Kevin Anderson and Jack Sock spoiled the doubles debut of Roger Federer and Novak Djokovic but Team Europe still led Team World 3-1 after the first day of the 2018 Laver Cup. Grigor Dimitrov, David Goffin and Kyle Edmund all won their opening singles matches on Friday to give Team Europe a commanding 3-0 lead going into the evening's final doubles match. Team World's Jack Sock and Kevin Anderson needed a tiebreaker to defeat the doubles dream team of Federer and Djokovic 6-7, 6-3, 10-6. Sock and Anderson won the tiebreaker after Federer double faulted to give Team World a key 5-4 lead.
Earlier in the day, Europe's Dimitrov cruised past Frances Tiafoe 6-1, 6-4, Goffin saved two match points to outlast Diego Schwartzman 6-4, 4-6, 11-9 and Edmund toppled World's Sock 6-4, 5-7, 10-6.
This is the second instalment of the Laver Cup which has been dubbed the Ryder Cup of tennis -- although it lacks the tradition of golf's premier team event.
The exhibition is taking place on US soil for the first time and features 12 of the world's top players squaring off against each other in a three-day showcase which wraps up Sunday in Chicago.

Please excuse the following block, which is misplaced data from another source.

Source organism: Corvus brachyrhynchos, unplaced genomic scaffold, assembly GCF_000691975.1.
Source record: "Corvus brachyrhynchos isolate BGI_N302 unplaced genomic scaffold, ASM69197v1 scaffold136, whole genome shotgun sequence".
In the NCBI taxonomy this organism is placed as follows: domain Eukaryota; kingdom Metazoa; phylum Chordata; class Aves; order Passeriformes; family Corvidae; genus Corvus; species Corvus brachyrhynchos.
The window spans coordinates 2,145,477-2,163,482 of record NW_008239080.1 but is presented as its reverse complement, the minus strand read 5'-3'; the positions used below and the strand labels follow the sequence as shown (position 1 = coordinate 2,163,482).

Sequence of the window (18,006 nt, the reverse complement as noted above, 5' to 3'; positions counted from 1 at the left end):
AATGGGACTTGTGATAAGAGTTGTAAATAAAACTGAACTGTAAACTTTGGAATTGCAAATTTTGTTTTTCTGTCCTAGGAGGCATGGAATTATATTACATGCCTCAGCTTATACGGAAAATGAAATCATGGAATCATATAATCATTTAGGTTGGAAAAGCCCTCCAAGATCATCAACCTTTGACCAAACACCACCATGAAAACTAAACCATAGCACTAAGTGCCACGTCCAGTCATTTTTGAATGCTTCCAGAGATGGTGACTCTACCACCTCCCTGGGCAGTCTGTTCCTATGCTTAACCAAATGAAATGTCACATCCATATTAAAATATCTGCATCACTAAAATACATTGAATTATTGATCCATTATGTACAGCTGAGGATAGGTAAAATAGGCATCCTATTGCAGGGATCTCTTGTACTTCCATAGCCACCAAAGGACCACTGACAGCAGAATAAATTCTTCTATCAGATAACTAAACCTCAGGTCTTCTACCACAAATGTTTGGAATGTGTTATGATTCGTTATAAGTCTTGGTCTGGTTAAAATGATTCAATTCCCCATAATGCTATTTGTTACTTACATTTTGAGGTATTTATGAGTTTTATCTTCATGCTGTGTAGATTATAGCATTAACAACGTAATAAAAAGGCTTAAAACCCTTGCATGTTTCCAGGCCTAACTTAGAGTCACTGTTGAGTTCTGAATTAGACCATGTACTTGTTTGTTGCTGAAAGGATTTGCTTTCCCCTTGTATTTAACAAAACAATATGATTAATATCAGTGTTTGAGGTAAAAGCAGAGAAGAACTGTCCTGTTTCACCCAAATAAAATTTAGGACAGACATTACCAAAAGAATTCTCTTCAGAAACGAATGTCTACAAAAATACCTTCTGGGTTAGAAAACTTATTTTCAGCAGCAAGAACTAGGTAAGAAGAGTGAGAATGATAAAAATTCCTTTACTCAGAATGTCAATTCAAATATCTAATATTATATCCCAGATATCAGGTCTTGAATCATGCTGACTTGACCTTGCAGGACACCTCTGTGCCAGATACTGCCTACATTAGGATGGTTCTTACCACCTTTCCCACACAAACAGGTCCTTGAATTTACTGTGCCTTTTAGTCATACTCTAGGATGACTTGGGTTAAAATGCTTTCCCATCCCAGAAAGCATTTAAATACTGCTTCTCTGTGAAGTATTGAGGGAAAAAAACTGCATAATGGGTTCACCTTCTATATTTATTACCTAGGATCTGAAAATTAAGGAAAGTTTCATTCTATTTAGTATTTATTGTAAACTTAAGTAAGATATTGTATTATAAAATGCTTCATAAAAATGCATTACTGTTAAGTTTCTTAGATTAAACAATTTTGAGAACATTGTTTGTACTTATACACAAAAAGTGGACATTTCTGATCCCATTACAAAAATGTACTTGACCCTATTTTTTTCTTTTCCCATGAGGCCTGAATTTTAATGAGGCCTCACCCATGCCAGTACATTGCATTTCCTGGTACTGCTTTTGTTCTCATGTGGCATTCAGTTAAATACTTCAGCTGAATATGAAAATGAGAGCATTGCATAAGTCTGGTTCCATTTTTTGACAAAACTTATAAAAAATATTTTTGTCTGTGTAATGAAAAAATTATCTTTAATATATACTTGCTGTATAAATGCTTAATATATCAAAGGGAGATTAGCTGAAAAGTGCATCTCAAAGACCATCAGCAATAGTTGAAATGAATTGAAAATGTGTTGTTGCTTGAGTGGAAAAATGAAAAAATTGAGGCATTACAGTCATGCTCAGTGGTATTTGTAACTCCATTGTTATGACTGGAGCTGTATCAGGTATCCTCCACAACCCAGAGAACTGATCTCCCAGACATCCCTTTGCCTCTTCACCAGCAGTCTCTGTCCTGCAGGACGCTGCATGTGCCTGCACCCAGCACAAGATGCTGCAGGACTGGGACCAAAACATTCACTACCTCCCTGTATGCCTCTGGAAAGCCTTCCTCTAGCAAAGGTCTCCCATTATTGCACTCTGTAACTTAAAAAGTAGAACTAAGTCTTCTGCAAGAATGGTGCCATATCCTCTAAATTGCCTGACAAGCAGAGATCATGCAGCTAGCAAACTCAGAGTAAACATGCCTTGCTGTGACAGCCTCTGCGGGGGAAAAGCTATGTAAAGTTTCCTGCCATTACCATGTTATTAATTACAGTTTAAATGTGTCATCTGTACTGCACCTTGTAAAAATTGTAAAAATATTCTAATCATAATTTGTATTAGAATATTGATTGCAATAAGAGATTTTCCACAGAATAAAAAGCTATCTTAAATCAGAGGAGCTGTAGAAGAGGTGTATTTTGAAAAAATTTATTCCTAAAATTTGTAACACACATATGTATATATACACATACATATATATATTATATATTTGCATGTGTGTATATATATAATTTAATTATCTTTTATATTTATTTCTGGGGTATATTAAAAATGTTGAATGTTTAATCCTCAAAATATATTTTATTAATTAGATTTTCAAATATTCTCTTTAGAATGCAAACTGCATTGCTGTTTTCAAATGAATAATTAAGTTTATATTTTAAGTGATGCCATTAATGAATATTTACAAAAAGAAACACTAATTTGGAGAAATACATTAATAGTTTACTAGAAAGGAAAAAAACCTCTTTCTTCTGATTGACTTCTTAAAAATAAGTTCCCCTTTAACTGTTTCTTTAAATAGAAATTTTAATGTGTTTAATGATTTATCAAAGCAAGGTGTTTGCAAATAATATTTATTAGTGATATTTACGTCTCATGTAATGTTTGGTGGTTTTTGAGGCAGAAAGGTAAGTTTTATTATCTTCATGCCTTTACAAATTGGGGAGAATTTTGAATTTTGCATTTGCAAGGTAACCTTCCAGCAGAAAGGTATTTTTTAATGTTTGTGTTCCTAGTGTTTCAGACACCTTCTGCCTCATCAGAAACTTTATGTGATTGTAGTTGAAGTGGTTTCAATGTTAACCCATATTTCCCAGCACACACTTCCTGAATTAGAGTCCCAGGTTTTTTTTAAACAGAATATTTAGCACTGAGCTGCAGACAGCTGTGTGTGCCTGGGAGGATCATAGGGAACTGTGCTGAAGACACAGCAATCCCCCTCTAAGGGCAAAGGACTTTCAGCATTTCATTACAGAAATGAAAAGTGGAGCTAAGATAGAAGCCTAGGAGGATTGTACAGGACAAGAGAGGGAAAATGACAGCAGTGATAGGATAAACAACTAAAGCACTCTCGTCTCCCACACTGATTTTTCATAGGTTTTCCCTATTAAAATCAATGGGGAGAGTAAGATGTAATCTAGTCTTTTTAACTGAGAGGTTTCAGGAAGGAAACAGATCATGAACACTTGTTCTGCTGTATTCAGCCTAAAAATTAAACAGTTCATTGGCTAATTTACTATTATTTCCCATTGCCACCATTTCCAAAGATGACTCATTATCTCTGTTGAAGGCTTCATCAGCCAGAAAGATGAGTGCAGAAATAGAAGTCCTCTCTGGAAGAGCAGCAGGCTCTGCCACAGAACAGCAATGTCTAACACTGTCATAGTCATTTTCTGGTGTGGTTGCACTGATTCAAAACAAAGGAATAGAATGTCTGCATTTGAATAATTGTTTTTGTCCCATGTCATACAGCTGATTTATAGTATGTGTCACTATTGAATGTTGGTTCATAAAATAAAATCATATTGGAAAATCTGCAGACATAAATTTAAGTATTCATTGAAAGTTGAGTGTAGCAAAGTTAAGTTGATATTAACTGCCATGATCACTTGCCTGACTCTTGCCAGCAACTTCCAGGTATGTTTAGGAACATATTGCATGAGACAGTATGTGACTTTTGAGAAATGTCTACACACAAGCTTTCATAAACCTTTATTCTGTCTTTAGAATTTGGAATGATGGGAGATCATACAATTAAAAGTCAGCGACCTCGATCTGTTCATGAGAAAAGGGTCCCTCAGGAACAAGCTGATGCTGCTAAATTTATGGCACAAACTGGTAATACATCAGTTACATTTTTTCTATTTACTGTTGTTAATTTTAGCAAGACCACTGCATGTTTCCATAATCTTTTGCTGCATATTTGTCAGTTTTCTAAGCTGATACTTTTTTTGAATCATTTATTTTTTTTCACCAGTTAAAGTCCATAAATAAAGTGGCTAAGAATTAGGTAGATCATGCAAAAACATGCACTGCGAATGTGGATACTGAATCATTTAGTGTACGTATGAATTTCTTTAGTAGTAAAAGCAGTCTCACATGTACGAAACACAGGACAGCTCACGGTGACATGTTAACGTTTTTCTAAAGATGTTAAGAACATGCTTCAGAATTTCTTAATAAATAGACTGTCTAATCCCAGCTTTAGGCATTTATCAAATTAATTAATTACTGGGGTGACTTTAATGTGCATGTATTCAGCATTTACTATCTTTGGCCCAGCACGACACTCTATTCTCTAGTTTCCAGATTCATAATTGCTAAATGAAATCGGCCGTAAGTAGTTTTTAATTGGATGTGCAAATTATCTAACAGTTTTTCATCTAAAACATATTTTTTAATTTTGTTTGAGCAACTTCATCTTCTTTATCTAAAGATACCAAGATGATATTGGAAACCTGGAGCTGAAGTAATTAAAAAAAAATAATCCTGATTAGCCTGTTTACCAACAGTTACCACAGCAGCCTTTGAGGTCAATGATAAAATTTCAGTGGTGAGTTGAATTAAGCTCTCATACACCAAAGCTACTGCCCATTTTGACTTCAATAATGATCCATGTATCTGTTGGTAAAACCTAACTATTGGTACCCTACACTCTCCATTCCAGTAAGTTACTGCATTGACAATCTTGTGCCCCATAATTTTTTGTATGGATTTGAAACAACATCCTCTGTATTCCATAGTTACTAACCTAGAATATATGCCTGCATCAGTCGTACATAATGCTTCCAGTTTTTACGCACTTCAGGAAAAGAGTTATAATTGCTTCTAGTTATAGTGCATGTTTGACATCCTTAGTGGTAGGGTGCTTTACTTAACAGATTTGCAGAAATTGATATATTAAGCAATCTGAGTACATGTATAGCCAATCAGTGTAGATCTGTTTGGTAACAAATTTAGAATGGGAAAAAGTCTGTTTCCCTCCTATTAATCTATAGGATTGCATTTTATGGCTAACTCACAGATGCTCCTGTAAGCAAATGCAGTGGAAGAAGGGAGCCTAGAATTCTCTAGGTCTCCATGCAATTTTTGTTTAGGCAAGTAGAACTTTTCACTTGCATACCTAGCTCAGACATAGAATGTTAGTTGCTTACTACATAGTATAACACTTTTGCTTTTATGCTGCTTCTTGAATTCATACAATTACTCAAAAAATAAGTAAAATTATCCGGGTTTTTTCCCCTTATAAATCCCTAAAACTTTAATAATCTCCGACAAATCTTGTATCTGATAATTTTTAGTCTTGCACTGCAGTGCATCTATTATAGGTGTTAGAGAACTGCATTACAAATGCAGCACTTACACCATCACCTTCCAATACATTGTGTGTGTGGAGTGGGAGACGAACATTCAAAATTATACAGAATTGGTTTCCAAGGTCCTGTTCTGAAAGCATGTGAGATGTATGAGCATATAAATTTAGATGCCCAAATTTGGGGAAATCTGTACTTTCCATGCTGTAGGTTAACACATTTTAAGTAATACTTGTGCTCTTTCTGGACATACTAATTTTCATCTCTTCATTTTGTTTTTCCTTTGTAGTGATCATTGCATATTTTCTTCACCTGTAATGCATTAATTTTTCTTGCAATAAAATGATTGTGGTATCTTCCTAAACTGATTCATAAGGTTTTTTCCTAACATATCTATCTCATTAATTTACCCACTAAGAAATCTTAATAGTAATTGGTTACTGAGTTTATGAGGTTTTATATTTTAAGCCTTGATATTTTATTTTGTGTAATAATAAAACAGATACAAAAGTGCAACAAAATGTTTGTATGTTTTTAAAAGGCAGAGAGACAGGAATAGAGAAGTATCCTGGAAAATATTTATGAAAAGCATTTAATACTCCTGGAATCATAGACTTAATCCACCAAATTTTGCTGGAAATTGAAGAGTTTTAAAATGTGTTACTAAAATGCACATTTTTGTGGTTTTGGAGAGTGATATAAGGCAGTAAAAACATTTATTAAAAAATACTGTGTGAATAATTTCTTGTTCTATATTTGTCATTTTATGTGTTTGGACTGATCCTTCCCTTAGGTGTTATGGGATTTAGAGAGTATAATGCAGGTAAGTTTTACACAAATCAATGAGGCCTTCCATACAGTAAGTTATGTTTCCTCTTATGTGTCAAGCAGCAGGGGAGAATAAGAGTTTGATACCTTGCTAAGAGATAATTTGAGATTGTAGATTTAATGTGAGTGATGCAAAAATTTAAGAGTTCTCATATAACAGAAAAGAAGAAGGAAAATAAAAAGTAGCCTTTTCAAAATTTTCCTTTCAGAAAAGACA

The format calls for shorter matches. If the players split sets, they go straight to a 10-point tiebreaker. On Saturday, wins will be worth two points each instead of one.
Dimitrov used his precision backhand to keep Tiafoe off balance as he closed out the match with his 10th and final ace. The Bulgarian hammered 27 winners to just seven for Tiafoe.
"It's pretty nice to play indoors -- no sun, no wind," Dimitrov said. "When you get in a good rhythm you just want to follow it. I think today that's what I did."
Bjorn Borg's favoured Team Europe are trying to defend their crown against Team World which is captained by the legendary John McEnroe.
Federer, Djokovic, Alexander Zverev, Dimitrov, Goffin and Edmund make up Team Europe. Federer played in the first Laver Cup but Djokovic is taking part for the first time.
Sock, Nick Kyrgios, John Isner, Tiafoe, Anderson and Schwartzman are representing Team World.
The event is named in honour of tennis legend Rod Laver, who won a record 200 singles titles, 11 Grand Slams and five Davis Cups for Australia.